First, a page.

By Danny Pettiona

Recently I was asked to give a presentation at a local university to undergraduate students studying a degree in Construction Management and Quantity Surveying. The purpose of the talk was for me, as university alumni, to provide a personal insight to the students on who I was and how I got to my current position.
Prior to the presentation I had a really good think about what I would have wanted to understand if I was a student listening to a graduate of the same degree. Numerous ideas came into my head, ‘how much money can I expect to earn?’, ‘how do I get a job in the industry?’, ‘are there any jobs currently available?’ However, all of these ideas stemmed back to one fundamental idea, actually understanding what career path I could have taken following university.
If you asked a person outside the construction industry what a Project Manager does, they would probably simply respond ‘manages projects’. However once you are in the industry, the question would become ‘what type of Project Manager’. Many of the students just commencing university do not seem to have a grasp on Client vs. Contractor side project management. Even when I was close to graduating (after working for a Tier 1 contractor) I still did not fully understand what the difference was between the two.
I decided to ‘try’ to explain the difference between Client and Contractor side project management and the different role each plays in the industry. Probably the simplest explanation I could provide was that the client side Project Manager manages the interests of the client and the contractor side Project Manager manages the interests of the Contractor, with a combined goal of delivering the project. I expanded on this by explaining that in a typical construct only contract, the contractors Project Manager will be involved for only the construction and handover periods of the project. What many students and graduates new to the industry do not understand is the construction period is only a small component of the overall project. As a client side Project Manager, you can be involved from site acquisition, preparing feasibilities, aiding in arranging finance, managing the design, the tender process, construction, handover and defects. In some ways a project is like an iceberg, where all we see is the construction and none of the process to reach this point.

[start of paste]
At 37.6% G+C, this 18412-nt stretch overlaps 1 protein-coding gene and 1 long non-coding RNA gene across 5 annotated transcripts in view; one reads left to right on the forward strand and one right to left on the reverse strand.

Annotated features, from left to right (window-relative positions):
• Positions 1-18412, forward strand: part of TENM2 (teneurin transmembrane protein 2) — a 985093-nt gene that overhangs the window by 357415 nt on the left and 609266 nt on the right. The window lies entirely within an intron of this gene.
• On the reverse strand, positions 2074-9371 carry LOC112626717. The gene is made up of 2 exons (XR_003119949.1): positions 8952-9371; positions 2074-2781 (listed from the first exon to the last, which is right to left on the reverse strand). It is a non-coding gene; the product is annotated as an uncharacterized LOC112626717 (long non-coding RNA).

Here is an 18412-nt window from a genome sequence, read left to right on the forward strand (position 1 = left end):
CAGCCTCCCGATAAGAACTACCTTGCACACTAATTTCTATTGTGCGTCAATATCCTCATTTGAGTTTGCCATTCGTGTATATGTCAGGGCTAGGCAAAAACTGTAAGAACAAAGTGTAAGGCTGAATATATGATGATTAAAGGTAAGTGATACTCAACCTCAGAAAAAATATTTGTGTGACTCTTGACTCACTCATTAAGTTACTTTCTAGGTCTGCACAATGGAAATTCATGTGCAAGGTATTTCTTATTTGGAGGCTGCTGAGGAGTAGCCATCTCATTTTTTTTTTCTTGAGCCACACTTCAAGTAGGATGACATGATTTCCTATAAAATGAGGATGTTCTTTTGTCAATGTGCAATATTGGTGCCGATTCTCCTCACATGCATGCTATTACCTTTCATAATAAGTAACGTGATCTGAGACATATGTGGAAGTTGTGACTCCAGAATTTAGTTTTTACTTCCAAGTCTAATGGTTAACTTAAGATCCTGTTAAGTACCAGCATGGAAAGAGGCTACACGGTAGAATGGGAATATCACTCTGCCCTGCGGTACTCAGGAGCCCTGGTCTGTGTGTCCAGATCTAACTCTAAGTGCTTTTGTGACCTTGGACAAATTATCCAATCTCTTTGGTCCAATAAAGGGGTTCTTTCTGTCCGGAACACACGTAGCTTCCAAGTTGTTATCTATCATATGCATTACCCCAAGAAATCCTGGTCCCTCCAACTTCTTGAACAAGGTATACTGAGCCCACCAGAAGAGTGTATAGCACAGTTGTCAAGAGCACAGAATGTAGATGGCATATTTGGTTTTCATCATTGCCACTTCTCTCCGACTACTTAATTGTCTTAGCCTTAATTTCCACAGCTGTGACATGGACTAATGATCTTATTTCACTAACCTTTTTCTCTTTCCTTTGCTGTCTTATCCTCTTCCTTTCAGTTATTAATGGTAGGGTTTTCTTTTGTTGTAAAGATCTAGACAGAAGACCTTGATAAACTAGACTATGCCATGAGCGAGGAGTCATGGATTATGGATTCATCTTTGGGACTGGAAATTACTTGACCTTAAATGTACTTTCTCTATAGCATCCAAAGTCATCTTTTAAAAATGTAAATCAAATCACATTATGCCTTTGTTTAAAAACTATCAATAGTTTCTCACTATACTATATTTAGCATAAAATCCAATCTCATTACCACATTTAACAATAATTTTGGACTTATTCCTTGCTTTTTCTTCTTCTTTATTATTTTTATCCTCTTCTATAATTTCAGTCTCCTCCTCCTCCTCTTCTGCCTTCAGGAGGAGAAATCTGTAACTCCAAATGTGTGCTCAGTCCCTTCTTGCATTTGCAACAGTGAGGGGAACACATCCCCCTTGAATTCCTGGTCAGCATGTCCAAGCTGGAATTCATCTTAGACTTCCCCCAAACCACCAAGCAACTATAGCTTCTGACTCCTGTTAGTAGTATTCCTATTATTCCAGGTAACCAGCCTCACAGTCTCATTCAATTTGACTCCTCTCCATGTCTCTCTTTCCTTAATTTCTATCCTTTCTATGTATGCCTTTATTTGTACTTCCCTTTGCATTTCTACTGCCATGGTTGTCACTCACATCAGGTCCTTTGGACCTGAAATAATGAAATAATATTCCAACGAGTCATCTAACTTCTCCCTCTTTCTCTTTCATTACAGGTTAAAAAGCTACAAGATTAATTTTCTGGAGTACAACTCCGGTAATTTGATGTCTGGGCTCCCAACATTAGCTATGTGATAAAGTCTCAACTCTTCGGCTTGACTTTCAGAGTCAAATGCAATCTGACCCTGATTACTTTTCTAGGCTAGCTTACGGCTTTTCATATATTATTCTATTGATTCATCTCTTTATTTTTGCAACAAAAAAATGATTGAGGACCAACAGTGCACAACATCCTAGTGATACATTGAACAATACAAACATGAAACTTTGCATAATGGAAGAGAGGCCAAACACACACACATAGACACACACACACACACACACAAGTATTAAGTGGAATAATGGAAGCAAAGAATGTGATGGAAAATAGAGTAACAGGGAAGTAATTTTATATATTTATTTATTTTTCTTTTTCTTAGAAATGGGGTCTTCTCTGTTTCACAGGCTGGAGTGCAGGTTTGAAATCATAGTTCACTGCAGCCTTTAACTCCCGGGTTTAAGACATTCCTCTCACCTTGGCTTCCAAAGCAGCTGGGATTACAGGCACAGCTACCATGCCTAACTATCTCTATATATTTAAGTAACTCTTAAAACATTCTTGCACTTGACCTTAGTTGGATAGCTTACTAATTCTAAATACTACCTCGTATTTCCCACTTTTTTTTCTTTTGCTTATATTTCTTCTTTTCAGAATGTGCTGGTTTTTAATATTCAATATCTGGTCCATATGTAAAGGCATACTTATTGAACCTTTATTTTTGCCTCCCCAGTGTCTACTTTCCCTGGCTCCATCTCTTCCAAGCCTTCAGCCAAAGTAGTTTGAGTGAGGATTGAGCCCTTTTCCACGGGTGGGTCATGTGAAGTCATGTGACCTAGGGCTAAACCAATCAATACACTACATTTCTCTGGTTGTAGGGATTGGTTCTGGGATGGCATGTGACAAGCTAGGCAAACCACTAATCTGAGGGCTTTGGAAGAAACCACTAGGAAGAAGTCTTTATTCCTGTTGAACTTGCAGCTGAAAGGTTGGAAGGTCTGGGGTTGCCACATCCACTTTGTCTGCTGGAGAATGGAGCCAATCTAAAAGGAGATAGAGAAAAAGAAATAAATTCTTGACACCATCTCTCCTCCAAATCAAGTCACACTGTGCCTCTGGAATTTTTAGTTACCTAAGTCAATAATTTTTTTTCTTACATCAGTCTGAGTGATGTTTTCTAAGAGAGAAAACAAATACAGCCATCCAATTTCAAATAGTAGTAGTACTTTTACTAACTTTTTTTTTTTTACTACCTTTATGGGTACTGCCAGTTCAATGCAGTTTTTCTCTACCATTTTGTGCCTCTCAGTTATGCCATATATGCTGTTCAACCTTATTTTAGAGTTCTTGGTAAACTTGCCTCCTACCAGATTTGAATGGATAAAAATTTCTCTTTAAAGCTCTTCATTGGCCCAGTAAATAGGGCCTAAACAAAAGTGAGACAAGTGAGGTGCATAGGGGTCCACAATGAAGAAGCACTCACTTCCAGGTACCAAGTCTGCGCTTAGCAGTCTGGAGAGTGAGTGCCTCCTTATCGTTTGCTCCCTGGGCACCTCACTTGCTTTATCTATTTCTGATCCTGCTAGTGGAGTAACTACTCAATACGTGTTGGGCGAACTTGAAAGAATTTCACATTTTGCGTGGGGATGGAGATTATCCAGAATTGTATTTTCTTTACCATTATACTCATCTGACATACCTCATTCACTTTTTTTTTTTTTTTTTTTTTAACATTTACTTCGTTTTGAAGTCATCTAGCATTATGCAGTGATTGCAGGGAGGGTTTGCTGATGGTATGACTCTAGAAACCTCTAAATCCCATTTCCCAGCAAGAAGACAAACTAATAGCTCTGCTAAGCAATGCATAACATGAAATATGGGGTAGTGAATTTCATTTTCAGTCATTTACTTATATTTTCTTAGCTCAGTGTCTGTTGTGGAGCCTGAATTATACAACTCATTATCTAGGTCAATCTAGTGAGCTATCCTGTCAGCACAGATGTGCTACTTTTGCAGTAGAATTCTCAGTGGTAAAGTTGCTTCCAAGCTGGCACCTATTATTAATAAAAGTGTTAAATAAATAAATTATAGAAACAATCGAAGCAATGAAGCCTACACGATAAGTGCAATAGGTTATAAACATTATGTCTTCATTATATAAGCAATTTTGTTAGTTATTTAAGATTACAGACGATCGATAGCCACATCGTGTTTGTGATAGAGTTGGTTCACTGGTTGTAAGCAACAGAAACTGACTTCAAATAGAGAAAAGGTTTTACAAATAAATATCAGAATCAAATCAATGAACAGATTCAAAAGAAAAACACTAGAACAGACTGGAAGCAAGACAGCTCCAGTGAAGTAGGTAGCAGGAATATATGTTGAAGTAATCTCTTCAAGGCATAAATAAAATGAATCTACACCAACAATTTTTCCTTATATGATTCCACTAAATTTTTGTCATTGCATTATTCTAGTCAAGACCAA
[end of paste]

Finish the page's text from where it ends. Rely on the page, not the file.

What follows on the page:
If someone were to ask me what type of Project Manager they should be I would probably ask them the following questions:

If you answered yes to the above questions I would say you were more suitable to being a contractor’s Project Manager. A client side Project Manager does not become as involved in the process of constructing and delivering the construction project. Their purpose is to manage the client’s interests by ensuring the product being delivered by the contractor meets their needs and requirements. It is not the client side Project Manager’s role to be instructing, for example, a block layer to commence working on a certain part of the project first. This is handled by the contractor's Project Manager.
To decide to pursue a career as a client side Project Manager you must enjoy being involved in the project from a more ‘macro’ level and managing the various consultants and contractors in order to deliver the project, in accordance with your clients brief and objectives. I myself enjoy this type of work as it allows me to be involved in a project from initial inception through to completion of the project and gain a further understanding of the whole development process.

If you would like to understand more about client side Project Management, please do not hesitate to contact LEAD Consultants.